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Supreme Court Upholds Medicaid Expansion

On November 17, the Arizona Supreme Court unanimously ruled that the expansion of Arizona’s Medicaid program was constitutional in Biggs v. Betlach. At issue in the case was whether Arizona’s decision to extend health care benefits to over 400,000 Arizonans under the Affordable Care Act was unconstitutional because it was not approved by the two-thirds majority of legislators that is required for a tax increase. The Center intervened in the case on behalf of low-income individuals who became eligible for health care benefits as a result of the expansion.

In 2013, then Governor Brewer supported legislation to take advantage of the opportunity under the Affordable Care Act to expand health care coverage to low-income individuals in Arizona. For states that chose to expand their coverage, the federal government would pick up almost all of the costs. In a hard-fought battle at the legislature, Governor Brewer prevailed when a majority of legislators voted to approve the expansion.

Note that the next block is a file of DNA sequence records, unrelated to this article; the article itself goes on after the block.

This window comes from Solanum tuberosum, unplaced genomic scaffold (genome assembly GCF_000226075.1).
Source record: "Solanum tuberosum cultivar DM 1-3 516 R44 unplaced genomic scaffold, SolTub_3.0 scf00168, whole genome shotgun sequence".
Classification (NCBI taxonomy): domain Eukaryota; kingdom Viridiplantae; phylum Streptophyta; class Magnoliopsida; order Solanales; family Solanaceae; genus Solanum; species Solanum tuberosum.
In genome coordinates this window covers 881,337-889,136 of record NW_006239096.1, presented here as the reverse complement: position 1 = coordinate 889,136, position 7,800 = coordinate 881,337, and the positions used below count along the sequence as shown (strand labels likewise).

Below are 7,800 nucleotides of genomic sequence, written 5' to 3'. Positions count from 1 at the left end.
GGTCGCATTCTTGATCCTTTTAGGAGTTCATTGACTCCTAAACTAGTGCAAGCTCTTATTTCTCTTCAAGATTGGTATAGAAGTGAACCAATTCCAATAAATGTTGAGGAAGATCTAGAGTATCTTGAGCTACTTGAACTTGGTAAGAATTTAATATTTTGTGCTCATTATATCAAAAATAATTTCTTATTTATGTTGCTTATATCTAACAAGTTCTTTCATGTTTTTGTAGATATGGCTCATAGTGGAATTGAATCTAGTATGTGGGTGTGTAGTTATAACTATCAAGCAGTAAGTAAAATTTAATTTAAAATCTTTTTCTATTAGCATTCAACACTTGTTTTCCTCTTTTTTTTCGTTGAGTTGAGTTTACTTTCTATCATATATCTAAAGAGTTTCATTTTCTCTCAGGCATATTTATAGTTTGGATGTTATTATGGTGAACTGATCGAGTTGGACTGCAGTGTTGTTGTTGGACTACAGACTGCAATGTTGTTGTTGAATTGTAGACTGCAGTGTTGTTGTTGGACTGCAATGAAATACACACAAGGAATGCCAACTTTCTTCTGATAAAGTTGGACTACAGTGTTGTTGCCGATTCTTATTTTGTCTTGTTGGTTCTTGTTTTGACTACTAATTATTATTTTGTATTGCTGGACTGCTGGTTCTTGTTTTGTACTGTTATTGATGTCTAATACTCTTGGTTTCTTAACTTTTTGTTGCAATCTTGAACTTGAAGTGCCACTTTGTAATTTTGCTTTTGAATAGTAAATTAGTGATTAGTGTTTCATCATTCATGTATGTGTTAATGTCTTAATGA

The legislators who opposed the Affordable Care Act and the Medicaid expansion filed a lawsuit claiming that the assessment imposed on hospitals to pay the state’s share of the expansion constituted attacks that required a two-thirds majority vote to approve in each house of the legislature. The director of AHCCCS was named as a defendant and we intervened to ensure that the legislation was vigorously defended. We argued that the hospital assessment was not a tax and that it was exempt from the two-thirds requirement by virtue of an explicit exception in the Constitution for assessments that are authorized by statute but that are not prescribed by a formula, amount or limit and which are set by a state officer. Both the trial court and the Court of Appeals agreed in decisions holding that the assessment was not a tax and that it was exempt from the two-thirds vote requirement.

The Supreme Court agreed with the decisions and held that the hospital assessment was not a tax and that it was exempt from the two-thirds vote required for tax increases. The Court’s decision means that over 400,000 Arizonans who became eligible after the extension will continue to receive healthcare benefits.